Similarly impertinently, I’d like to suggest that you re-read Dr. Gawande. How did small private practice, or Big Medicine, rein in costs in McAllen? Is his ‘generalized conclusion’ that there a huge amount of wasted money out there that can be brought back into the system to provide needed care correct? You bet. This extrapolates to Big Medicine how? Agriculture has morphed for a variety of reasons, virtually none having to do with Agricultural Extension agents. His ‘generalized conclusion’ that best practices may vary by area and be extrapolatable elsewhere is wrong, how? Spreading Best Practices is not inherently Big Medicine and to conflate them is inaccurate and misleading. You may want your lap Nissen [“Pit Crew” references–read ‘tire changed’] done by the cowboy who does a little bit of everything including neurosurgery [read ‘fuel added’], but I don’t, thanks. As he has agreed, pit crews need a boss [read, usually, ‘Doctor’] to provide The Big Picture and help things run well. And this is wrong, how?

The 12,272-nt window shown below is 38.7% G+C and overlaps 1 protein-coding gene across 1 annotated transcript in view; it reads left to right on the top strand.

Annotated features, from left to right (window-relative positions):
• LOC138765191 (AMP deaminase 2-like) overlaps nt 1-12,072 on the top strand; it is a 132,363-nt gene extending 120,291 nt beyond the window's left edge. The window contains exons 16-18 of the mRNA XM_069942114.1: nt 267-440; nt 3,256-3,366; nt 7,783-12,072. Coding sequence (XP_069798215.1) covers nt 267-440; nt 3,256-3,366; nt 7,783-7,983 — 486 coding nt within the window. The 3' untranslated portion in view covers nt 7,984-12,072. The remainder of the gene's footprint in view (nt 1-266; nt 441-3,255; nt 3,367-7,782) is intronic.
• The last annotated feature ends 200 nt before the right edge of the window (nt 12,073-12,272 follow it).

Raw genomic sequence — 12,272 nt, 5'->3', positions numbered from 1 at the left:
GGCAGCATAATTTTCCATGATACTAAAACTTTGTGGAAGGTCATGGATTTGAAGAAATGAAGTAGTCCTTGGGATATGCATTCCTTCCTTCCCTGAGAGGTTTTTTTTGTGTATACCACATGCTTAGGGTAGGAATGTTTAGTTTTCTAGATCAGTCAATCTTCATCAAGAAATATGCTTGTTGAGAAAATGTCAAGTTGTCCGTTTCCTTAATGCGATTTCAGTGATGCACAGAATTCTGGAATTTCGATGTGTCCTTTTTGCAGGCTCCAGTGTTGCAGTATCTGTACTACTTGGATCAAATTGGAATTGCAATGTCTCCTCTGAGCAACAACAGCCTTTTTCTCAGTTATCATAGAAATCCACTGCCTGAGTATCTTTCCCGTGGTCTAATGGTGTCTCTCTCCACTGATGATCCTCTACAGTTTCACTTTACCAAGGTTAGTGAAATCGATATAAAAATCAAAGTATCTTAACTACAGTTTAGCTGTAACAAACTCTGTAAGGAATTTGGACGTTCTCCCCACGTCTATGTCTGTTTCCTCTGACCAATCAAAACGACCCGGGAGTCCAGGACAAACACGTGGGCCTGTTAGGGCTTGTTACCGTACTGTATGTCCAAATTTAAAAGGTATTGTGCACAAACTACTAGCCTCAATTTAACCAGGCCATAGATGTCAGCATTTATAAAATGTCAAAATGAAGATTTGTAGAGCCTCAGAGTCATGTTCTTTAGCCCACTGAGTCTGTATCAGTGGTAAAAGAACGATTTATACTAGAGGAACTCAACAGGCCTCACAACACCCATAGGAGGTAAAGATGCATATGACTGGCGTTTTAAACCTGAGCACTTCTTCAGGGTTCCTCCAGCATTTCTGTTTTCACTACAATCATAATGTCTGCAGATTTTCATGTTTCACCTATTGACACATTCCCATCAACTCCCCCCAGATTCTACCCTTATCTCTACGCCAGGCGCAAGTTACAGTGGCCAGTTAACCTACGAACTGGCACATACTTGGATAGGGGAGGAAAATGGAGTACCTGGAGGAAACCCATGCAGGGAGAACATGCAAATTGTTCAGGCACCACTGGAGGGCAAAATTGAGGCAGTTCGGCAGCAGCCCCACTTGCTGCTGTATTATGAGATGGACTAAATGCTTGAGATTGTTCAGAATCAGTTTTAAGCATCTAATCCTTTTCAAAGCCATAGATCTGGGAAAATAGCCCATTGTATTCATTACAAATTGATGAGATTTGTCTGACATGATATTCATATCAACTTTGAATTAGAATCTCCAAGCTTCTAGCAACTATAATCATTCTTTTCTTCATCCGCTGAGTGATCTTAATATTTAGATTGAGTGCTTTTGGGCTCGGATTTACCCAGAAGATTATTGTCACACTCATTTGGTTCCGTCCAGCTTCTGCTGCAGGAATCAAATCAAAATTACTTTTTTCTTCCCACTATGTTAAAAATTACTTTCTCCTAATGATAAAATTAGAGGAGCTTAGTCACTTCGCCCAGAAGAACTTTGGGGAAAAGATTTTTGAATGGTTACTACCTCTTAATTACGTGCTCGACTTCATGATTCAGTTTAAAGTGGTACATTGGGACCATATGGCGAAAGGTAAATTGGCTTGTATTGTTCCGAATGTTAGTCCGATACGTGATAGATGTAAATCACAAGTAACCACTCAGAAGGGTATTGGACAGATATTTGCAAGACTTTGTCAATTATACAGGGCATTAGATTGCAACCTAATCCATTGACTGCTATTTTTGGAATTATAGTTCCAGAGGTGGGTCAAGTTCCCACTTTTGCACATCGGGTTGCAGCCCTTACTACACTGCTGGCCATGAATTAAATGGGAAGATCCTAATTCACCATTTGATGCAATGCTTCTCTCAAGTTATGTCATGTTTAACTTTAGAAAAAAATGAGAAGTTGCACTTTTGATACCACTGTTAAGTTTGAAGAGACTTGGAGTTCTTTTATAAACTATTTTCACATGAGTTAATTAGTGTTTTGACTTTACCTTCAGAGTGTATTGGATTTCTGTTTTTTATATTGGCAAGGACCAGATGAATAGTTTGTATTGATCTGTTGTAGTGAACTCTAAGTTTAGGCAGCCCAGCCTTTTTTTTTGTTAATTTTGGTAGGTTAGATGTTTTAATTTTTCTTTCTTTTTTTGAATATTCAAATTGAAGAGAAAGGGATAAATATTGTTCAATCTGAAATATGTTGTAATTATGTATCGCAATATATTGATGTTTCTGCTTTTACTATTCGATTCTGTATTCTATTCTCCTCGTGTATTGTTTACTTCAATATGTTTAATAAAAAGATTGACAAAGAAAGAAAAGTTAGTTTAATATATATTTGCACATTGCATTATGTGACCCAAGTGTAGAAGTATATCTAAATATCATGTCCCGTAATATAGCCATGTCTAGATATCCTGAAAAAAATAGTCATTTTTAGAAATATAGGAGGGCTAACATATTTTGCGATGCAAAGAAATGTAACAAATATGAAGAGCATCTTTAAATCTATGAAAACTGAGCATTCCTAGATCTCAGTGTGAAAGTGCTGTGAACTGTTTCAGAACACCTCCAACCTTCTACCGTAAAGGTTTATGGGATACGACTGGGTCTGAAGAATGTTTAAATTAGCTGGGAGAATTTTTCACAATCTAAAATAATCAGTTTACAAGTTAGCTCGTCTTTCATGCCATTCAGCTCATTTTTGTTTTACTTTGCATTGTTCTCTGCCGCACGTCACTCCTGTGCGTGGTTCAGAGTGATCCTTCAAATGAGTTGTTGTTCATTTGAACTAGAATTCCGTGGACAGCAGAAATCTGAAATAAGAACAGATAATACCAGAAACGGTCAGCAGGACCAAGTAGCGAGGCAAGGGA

Don’t be so quick to defend your turf and strike at Big Medicine, though a lovely target it is. Read, in particular, Christensen and Arnold Relman. Will your ‘solution shop’ be part of Big Medicine? Guess that depends on how good a shop you run!
    Lastly, I’d argue that the real reason to fear Big Medicine is because of your reaction; physicians have decided that hunkering down, taking shots at Big Medicine, and resisting change is their only possible salvation. So the insurance companies, large companies, and maybe even the Feds will force Big Medicine on us because doctors have not not only not led the way forward but persist in trying to make sure that we never move any direction at all. We’ll have only ourselves to blame.

  16. “This post really gets my goat. “, said someone.